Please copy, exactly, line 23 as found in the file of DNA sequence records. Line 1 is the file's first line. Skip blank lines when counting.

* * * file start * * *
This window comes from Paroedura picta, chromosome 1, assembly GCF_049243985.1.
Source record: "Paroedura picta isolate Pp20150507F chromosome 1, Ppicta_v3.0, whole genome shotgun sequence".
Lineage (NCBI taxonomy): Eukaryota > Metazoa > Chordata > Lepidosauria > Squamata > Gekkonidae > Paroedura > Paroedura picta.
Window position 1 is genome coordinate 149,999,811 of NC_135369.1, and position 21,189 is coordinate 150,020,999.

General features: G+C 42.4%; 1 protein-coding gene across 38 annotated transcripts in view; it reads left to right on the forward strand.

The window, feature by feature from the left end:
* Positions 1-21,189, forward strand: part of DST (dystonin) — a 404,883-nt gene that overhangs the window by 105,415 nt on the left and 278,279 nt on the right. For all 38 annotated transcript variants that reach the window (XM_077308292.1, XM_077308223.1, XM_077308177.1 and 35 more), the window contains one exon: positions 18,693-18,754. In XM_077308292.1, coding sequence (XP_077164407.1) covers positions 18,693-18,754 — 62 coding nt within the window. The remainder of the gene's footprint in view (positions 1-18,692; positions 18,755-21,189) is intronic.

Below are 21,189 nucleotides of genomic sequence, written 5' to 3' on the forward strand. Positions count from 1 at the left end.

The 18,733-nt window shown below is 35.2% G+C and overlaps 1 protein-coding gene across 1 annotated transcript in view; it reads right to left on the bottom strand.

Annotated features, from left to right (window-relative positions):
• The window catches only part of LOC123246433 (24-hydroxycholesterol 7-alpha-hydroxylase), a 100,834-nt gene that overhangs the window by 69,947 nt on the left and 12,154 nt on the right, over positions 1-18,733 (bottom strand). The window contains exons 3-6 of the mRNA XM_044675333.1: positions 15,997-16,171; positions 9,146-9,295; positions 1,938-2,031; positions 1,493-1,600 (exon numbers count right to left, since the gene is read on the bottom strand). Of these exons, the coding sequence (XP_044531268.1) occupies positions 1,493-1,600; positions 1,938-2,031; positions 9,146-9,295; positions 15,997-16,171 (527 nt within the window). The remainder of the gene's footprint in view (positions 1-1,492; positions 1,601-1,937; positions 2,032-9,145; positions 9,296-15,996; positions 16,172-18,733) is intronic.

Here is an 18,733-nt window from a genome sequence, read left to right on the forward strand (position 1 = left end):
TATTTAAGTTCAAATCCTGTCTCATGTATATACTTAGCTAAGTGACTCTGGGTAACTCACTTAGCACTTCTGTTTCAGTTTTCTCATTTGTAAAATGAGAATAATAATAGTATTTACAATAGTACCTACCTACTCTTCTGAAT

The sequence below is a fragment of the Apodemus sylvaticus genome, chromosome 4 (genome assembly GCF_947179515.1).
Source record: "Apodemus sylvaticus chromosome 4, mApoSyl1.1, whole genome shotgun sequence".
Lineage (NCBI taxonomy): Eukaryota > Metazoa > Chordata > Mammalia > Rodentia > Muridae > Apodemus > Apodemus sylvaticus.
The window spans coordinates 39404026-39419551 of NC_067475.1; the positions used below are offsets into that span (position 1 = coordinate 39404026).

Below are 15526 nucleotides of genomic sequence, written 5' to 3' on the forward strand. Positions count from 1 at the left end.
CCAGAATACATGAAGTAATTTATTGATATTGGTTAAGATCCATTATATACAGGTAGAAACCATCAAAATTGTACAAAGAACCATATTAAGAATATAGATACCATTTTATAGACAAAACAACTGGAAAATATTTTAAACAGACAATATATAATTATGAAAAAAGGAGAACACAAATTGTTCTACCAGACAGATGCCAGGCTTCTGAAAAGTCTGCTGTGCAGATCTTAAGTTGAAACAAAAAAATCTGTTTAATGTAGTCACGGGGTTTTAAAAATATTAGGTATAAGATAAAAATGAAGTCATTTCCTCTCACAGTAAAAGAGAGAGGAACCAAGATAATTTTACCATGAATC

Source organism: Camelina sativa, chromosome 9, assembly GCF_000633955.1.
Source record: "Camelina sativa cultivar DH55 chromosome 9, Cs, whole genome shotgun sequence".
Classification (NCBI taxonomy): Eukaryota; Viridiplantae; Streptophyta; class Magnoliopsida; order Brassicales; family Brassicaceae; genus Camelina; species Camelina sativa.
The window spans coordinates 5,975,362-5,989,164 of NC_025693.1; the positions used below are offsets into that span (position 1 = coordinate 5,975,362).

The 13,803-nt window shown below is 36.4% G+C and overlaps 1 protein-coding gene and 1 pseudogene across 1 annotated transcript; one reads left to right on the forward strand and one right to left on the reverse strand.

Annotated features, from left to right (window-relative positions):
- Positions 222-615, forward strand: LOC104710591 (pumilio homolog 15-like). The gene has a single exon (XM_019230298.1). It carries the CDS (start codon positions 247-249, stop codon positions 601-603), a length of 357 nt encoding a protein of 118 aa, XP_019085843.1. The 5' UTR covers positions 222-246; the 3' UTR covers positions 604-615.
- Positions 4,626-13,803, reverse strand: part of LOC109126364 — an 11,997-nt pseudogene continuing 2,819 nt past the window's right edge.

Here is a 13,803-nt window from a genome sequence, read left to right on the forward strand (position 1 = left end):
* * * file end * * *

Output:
The window spans coordinates 5,975,362-5,989,164 of NC_025693.1; the positions used below are offsets into that span (position 1 = coordinate 5,975,362).